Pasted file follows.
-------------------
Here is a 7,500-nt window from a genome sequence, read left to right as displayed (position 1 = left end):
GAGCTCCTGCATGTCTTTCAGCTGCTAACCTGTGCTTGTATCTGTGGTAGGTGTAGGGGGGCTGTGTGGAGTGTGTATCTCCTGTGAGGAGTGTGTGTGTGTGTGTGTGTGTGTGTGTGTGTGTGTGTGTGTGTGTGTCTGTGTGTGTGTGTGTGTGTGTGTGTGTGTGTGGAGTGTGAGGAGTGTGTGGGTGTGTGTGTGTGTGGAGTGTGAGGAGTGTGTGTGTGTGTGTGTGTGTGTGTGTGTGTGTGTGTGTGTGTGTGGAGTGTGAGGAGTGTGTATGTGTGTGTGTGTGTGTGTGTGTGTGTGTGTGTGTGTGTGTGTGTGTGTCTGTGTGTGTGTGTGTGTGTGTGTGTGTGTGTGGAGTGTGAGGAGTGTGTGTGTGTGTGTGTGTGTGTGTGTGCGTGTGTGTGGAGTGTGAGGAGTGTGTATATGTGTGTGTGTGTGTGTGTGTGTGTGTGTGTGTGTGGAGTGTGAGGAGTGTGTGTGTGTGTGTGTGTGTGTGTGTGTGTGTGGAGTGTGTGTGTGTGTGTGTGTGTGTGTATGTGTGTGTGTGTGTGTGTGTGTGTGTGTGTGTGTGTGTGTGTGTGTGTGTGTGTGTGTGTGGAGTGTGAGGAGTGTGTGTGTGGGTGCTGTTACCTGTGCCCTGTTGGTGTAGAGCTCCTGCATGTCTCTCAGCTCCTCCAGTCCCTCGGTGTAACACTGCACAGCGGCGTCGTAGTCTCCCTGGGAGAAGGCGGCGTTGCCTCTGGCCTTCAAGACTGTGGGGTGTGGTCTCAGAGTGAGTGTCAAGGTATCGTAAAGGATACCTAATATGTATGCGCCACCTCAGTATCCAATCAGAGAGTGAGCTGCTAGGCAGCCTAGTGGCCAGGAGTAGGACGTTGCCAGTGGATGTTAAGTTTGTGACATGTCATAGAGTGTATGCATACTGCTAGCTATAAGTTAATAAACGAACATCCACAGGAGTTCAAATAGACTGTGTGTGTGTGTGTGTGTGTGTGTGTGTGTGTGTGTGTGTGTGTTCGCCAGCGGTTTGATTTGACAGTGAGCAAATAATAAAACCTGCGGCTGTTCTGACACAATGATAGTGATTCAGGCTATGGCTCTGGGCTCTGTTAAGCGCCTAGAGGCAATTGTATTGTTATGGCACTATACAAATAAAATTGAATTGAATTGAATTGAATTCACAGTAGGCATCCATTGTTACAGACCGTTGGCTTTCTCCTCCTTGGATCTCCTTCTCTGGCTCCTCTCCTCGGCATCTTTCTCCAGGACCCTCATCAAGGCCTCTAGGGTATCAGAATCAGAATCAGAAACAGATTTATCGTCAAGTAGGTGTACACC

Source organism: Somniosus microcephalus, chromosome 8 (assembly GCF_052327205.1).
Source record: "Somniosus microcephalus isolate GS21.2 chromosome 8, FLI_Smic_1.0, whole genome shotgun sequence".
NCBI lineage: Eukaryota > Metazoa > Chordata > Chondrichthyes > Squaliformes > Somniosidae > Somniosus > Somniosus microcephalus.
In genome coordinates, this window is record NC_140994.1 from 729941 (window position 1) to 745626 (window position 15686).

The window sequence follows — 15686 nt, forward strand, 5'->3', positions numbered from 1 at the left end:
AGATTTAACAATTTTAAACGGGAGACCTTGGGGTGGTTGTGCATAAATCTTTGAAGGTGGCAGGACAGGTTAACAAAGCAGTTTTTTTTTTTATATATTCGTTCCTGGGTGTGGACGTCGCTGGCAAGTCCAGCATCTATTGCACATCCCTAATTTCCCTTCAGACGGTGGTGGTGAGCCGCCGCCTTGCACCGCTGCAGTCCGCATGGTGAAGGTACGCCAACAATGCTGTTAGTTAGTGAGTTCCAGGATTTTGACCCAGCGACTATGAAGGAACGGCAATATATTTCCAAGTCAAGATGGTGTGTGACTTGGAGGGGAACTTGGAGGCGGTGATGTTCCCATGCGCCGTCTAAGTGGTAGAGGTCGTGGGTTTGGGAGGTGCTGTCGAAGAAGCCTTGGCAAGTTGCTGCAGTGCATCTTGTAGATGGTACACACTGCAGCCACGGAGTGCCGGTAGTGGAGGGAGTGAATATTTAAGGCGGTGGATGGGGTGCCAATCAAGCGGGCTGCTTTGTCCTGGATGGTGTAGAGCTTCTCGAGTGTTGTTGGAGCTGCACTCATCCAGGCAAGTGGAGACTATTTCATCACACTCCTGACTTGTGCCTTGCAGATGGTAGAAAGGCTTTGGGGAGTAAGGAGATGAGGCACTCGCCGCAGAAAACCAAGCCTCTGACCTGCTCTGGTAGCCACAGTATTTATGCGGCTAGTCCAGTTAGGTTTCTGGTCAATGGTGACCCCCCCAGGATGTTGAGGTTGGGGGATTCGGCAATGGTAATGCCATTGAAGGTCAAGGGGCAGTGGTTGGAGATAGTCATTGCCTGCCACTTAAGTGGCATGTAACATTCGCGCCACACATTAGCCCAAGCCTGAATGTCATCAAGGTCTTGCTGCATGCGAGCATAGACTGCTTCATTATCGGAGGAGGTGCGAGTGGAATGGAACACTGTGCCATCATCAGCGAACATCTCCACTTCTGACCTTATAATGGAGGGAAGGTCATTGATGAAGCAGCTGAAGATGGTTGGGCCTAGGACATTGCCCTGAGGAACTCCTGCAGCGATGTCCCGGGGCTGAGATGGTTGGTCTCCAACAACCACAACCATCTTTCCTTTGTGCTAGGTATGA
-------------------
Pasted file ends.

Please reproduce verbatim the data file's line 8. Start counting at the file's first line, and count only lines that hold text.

AGATTTAACAATTTTAAACGGGAGACCTTGGGGTGGTTGTGCATAAATCTTTGAAGGTGGCAGGACAGGTTAACAAAGCAGTTTTTTTTTTTATATATTCGTTCCTGGGTGTGGACGTCGCTGGCAAGTCCAGCATCTATTGCACATCCCTAATTTCCCTTCAGACGGTGGTGGTGAGCCGCCGCCTTGCACCGCTGCAGTCCGCATGGTGAAGGTACGCCAACAATGCTGTTAGTTAGTGAGTTCCAGGATTTTGACCCAGCGACTATGAAGGAACGGCAATATATTTCCAAGTCAAGATGGTGTGTGACTTGGAGGGGAACTTGGAGGCGGTGATGTTCCCATGCGCCGTCTAAGTGGTAGAGGTCGTGGGTTTGGGAGGTGCTGTCGAAGAAGCCTTGGCAAGTTGCTGCAGTGCATCTTGTAGATGGTACACACTGCAGCCACGGAGTGCCGGTAGTGGAGGGAGTGAATATTTAAGGCGGTGGATGGGGTGCCAATCAAGCGGGCTGCTTTGTCCTGGATGGTGTAGAGCTTCTCGAGTGTTGTTGGAGCTGCACTCATCCAGGCAAGTGGAGACTATTTCATCACACTCCTGACTTGTGCCTTGCAGATGGTAGAAAGGCTTTGGGGAGTAAGGAGATGAGGCACTCGCCGCAGAAAACCAAGCCTCTGACCTGCTCTGGTAGCCACAGTATTTATGCGGCTAGTCCAGTTAGGTTTCTGGTCAATGGTGACCCCCCCAGGATGTTGAGGTTGGGGGATTCGGCAATGGTAATGCCATTGAAGGTCAAGGGGCAGTGGTTGGAGATAGTCATTGCCTGCCACTTAAGTGGCATGTAACATTCGCGCCACACATTAGCCCAAGCCTGAATGTCATCAAGGTCTTGCTGCATGCGAGCATAGACTGCTTCATTATCGGAGGAGGTGCGAGTGGAATGGAACACTGTGCCATCATCAGCGAACATCTCCACTTCTGACCTTATAATGGAGGGAAGGTCATTGATGAAGCAGCTGAAGATGGTTGGGCCTAGGACATTGCCCTGAGGAACTCCTGCAGCGATGTCCCGGGGCTGAGATGGTTGGTCTCCAACAACCACAACCATCTTTCCTTTGTGCTAGGTATGA